During the summer large law firms take on a significant number of associates that start in the late spring to early summer. Lawyers are in the office less traveling during June, July and August. 

Late August to Mid-October is the second busiest hiring time of the year.
During these months, law firms and their recruiting staff have more time to turn to lateral hiring because they are not dealing with summer associate programs.

Start your job search in November and December instead of waiting until January.

FINAL NOTE
Placements are made all year long, every year law firms have differing criteria for candidates and every market has needs for varying skill-sets.

About On Balance Search Consultants
On Balance offers great insight and industry intelligence. Shari Davidson, president of On Balance Search Consultants, advises law firms on how to take a firm to the next level and helps rising talent make the transition to the right law firm. We pride ourselves in understanding our clients and candidate’s needs, On Balance has an outstanding track record placing strong candidates with high retention rates.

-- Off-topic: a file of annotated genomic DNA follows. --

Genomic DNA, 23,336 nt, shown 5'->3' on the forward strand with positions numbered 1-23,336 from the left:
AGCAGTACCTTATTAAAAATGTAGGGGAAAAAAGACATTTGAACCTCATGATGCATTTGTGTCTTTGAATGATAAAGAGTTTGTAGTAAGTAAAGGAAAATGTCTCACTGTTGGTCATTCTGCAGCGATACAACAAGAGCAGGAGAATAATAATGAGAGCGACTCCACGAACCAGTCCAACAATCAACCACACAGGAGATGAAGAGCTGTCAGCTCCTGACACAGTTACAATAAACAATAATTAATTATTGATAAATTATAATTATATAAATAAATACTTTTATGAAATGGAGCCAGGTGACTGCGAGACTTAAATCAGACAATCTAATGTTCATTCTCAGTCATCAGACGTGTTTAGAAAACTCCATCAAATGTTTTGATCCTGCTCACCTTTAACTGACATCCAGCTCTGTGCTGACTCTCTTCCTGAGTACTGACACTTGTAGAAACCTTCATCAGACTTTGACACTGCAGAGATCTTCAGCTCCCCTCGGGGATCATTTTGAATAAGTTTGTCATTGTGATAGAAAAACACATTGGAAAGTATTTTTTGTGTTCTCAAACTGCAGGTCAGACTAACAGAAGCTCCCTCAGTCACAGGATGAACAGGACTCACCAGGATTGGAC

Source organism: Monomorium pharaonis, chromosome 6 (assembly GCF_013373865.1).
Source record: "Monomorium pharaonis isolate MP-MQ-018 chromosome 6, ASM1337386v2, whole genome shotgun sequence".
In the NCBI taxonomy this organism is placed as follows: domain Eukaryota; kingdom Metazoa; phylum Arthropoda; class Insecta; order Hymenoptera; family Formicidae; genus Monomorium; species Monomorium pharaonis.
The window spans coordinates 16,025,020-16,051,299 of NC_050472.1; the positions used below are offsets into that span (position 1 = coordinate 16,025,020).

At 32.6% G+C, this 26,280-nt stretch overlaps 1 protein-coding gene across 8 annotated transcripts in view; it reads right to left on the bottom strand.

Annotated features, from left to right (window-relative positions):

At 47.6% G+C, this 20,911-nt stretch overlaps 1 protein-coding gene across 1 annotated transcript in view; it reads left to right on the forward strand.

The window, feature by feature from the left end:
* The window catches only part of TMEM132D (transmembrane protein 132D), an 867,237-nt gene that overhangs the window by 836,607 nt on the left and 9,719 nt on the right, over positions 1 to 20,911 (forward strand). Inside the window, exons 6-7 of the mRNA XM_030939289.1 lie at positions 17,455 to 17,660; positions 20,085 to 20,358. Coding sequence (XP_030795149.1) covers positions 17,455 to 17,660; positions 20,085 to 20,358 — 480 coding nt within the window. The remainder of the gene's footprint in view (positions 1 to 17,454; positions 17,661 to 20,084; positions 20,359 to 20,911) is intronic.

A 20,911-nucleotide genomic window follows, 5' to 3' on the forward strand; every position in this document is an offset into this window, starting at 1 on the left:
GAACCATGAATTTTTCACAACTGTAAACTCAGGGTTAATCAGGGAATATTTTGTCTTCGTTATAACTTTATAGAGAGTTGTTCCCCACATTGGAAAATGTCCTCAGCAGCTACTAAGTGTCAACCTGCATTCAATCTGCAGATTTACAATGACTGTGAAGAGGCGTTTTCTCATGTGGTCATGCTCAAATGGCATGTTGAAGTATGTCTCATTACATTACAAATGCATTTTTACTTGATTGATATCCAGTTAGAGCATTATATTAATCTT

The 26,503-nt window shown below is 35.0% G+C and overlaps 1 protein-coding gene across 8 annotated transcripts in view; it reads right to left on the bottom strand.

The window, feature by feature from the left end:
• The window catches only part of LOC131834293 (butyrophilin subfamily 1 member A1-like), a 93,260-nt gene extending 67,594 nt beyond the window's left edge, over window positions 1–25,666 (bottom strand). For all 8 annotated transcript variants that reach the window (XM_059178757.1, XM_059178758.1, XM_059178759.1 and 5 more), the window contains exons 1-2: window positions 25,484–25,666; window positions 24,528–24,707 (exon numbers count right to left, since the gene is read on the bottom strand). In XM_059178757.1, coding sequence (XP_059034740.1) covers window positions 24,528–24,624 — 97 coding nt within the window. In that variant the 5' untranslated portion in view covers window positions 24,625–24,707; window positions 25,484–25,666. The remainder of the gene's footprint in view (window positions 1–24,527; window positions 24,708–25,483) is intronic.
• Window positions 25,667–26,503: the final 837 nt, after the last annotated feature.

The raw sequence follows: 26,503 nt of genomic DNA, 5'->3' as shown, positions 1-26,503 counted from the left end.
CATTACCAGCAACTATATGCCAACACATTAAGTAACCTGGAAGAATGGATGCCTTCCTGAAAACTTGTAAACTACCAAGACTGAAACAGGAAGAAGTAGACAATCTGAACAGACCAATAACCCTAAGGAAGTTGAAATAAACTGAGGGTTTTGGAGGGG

Please note that the content of this blog does not constitute legal advice and is only intended for the educational purpose of the reader. Please consult your legal counsel for specifics regarding your specific circumstances and the laws in your states pertaining to social media, legal recruiting and any legal restrictions regarding the law.

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The Glass Ceiling Is Just a Reflection

The Glass Ceiling Is Just a Reflection, By Shari Davidson

Reprinted with permission from: Inside, Fall 2016, Vol. 34, No. 2, published by the New York State Bar Association, One Elk Street, Albany, New York 12207.

Reprinted with permission from: Inside, Fall 2016, Vol. 34, No. 2, published by the New York State Bar Association, One Elk Street, Albany, New York 12207.